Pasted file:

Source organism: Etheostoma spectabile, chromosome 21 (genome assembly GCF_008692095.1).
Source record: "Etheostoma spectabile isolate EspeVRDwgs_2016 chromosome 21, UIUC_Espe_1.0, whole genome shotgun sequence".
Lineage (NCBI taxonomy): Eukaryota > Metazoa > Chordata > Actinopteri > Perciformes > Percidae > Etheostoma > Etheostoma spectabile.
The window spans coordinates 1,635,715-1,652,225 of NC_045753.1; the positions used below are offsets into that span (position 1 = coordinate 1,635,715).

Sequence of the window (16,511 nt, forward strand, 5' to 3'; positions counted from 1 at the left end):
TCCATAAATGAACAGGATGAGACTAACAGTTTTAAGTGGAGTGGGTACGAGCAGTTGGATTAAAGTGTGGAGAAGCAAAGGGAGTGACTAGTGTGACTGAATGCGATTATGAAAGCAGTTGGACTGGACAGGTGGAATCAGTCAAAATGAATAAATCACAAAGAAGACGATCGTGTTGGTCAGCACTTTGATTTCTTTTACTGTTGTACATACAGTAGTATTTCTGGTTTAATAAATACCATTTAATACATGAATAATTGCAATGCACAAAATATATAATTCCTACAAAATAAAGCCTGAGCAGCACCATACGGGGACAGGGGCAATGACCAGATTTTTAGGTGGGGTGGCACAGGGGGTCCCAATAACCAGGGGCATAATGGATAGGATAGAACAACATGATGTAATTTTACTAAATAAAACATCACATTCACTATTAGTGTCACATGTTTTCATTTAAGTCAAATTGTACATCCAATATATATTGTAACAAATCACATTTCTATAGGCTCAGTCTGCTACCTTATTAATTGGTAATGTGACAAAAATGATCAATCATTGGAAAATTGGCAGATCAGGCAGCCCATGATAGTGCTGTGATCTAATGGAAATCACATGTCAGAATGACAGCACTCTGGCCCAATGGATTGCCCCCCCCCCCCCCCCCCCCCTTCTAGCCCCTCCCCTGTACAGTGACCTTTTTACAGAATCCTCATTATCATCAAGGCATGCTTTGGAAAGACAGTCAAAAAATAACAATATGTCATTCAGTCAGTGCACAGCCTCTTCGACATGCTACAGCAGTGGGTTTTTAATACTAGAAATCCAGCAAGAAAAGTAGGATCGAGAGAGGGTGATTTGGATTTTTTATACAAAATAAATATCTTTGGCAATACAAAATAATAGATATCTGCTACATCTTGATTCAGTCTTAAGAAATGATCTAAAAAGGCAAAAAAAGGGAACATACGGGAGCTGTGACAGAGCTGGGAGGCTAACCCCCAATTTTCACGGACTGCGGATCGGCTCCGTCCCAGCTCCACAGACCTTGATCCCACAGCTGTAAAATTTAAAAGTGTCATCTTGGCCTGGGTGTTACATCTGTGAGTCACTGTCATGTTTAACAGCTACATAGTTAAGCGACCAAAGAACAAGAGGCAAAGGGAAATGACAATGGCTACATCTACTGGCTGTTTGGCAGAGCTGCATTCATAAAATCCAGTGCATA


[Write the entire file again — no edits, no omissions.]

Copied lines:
Source organism: Etheostoma spectabile, chromosome 21 (genome assembly GCF_008692095.1).
Source record: "Etheostoma spectabile isolate EspeVRDwgs_2016 chromosome 21, UIUC_Espe_1.0, whole genome shotgun sequence".
Lineage (NCBI taxonomy): Eukaryota > Metazoa > Chordata > Actinopteri > Perciformes > Percidae > Etheostoma > Etheostoma spectabile.
The window spans coordinates 1,635,715-1,652,225 of NC_045753.1; the positions used below are offsets into that span (position 1 = coordinate 1,635,715).

Sequence of the window (16,511 nt, forward strand, 5' to 3'; positions counted from 1 at the left end):
TCCATAAATGAACAGGATGAGACTAACAGTTTTAAGTGGAGTGGGTACGAGCAGTTGGATTAAAGTGTGGAGAAGCAAAGGGAGTGACTAGTGTGACTGAATGCGATTATGAAAGCAGTTGGACTGGACAGGTGGAATCAGTCAAAATGAATAAATCACAAAGAAGACGATCGTGTTGGTCAGCACTTTGATTTCTTTTACTGTTGTACATACAGTAGTATTTCTGGTTTAATAAATACCATTTAATACATGAATAATTGCAATGCACAAAATATATAATTCCTACAAAATAAAGCCTGAGCAGCACCATACGGGGACAGGGGCAATGACCAGATTTTTAGGTGGGGTGGCACAGGGGGTCCCAATAACCAGGGGCATAATGGATAGGATAGAACAACATGATGTAATTTTACTAAATAAAACATCACATTCACTATTAGTGTCACATGTTTTCATTTAAGTCAAATTGTACATCCAATATATATTGTAACAAATCACATTTCTATAGGCTCAGTCTGCTACCTTATTAATTGGTAATGTGACAAAAATGATCAATCATTGGAAAATTGGCAGATCAGGCAGCCCATGATAGTGCTGTGATCTAATGGAAATCACATGTCAGAATGACAGCACTCTGGCCCAATGGATTGCCCCCCCCCCCCCCCCCCCCCTTCTAGCCCCTCCCCTGTACAGTGACCTTTTTACAGAATCCTCATTATCATCAAGGCATGCTTTGGAAAGACAGTCAAAAAATAACAATATGTCATTCAGTCAGTGCACAGCCTCTTCGACATGCTACAGCAGTGGGTTTTTAATACTAGAAATCCAGCAAGAAAAGTAGGATCGAGAGAGGGTGATTTGGATTTTTTATACAAAATAAATATCTTTGGCAATACAAAATAATAGATATCTGCTACATCTTGATTCAGTCTTAAGAAATGATCTAAAAAGGCAAAAAAAGGGAACATACGGGAGCTGTGACAGAGCTGGGAGGCTAACCCCCAATTTTCACGGACTGCGGATCGGCTCCGTCCCAGCTCCACAGACCTTGATCCCACAGCTGTAAAATTTAAAAGTGTCATCTTGGCCTGGGTGTTACATCTGTGAGTCACTGTCATGTTTAACAGCTACATAGTTAAGCGACCAAAGAACAAGAGGCAAAGGGAAATGACAATGGCTACATCTACTGGCTGTTTGGCAGAGCTGCATTCATAAAATCCAGTGCATA